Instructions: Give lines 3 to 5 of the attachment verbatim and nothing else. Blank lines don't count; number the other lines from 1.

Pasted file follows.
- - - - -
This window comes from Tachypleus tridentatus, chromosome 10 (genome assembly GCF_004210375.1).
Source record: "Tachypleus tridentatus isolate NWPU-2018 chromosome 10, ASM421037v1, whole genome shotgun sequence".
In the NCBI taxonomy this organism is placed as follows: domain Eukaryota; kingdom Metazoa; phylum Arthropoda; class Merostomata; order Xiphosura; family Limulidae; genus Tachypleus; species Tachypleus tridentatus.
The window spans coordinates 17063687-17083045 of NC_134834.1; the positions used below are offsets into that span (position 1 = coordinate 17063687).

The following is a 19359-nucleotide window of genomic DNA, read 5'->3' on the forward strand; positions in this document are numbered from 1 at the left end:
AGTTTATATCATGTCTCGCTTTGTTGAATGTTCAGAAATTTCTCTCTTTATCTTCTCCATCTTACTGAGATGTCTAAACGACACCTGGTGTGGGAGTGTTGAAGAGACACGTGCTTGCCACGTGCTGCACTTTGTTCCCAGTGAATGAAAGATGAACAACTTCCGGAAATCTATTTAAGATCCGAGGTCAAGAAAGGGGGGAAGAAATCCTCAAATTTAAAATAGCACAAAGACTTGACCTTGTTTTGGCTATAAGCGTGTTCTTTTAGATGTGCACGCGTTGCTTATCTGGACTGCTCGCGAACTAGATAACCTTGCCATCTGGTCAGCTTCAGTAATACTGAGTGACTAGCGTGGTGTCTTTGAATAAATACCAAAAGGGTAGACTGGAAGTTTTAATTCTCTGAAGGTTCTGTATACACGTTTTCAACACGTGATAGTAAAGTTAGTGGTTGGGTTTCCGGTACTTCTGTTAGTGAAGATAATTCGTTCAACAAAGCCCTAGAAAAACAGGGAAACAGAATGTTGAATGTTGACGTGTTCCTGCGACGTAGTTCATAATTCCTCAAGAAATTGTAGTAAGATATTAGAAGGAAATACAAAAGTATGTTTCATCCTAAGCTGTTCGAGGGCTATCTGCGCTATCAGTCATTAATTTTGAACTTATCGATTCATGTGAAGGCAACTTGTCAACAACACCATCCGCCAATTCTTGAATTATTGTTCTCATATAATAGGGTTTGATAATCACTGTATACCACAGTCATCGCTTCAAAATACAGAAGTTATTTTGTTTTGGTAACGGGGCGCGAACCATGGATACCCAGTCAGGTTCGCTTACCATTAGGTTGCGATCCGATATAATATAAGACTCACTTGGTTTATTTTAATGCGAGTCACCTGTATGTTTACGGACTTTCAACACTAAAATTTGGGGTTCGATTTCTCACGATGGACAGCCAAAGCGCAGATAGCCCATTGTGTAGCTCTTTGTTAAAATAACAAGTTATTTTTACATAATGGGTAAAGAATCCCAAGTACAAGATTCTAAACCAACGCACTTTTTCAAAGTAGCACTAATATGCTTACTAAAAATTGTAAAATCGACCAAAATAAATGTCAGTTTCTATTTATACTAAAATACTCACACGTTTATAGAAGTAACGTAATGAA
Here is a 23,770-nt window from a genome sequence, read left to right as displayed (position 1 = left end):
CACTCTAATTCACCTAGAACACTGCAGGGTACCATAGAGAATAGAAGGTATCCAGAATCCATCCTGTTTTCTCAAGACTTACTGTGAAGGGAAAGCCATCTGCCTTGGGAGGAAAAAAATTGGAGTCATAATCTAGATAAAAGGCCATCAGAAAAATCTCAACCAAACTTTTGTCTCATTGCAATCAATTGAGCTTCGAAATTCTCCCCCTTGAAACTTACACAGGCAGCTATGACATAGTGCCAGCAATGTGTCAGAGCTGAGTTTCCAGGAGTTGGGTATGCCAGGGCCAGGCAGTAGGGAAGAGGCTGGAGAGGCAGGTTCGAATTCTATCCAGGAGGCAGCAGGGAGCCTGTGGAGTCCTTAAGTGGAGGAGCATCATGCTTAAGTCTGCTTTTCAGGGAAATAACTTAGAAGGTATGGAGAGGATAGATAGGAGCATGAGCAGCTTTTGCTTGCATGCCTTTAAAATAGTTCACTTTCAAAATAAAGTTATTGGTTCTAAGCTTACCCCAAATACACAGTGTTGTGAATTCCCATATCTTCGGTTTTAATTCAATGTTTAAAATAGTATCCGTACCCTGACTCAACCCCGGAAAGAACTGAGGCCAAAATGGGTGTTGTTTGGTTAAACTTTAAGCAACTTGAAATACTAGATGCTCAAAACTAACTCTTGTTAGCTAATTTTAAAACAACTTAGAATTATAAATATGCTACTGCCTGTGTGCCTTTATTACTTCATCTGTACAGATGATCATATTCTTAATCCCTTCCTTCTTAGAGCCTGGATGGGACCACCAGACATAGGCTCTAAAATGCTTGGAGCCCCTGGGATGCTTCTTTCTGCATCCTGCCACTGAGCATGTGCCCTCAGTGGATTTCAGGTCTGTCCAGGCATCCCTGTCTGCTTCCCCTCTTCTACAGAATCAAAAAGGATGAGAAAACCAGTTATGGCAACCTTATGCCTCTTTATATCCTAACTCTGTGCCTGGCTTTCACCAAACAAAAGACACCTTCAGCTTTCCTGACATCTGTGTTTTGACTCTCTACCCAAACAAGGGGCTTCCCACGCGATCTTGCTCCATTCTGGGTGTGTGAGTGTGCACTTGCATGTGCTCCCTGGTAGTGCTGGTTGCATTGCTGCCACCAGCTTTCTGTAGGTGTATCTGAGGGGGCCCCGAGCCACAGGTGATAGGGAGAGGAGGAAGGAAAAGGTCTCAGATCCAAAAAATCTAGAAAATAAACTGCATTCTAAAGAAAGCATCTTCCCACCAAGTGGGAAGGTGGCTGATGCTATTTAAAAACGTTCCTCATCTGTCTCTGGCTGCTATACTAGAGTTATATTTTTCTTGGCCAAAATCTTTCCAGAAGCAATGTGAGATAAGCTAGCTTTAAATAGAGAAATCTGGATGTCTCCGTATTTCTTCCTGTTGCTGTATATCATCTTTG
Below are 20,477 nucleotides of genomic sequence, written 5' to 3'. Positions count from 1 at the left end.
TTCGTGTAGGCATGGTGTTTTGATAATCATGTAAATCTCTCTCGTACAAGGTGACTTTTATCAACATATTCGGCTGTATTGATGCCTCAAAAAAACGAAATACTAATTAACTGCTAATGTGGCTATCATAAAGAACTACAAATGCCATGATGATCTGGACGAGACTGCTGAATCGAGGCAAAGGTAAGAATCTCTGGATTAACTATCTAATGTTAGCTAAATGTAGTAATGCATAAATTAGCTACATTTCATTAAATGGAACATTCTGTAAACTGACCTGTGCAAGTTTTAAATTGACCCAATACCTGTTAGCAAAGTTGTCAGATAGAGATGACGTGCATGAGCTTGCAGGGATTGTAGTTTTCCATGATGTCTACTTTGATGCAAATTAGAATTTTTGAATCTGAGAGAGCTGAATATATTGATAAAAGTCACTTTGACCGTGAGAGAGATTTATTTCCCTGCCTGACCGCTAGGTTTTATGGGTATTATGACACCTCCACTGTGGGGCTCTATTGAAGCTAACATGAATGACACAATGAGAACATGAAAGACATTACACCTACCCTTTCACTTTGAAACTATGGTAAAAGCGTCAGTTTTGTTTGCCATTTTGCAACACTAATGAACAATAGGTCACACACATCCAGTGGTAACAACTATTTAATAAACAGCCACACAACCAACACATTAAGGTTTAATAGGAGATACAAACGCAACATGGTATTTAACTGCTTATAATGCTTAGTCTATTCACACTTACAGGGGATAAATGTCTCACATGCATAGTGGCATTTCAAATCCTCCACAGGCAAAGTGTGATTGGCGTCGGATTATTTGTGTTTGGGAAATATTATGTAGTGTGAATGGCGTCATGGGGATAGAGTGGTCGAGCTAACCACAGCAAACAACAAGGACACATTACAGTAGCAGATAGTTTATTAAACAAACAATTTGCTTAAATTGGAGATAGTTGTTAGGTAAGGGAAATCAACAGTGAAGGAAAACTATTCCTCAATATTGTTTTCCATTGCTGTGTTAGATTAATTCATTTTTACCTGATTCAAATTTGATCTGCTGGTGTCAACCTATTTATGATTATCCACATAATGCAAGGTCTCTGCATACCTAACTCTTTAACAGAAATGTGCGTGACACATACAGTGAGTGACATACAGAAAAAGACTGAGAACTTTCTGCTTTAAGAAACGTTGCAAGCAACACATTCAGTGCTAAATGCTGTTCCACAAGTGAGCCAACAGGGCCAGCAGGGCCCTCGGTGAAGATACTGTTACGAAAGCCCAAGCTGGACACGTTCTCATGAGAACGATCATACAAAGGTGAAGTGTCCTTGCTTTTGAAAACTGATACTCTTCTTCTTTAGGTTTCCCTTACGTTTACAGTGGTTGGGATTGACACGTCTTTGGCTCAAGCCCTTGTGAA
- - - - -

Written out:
In the NCBI taxonomy this organism is placed as follows: domain Eukaryota; kingdom Metazoa; phylum Arthropoda; class Merostomata; order Xiphosura; family Limulidae; genus Tachypleus; species Tachypleus tridentatus.
The window spans coordinates 17063687-17083045 of NC_134834.1; the positions used below are offsets into that span (position 1 = coordinate 17063687).

The following is a 19359-nucleotide window of genomic DNA, read 5'->3' on the forward strand; positions in this document are numbered from 1 at the left end: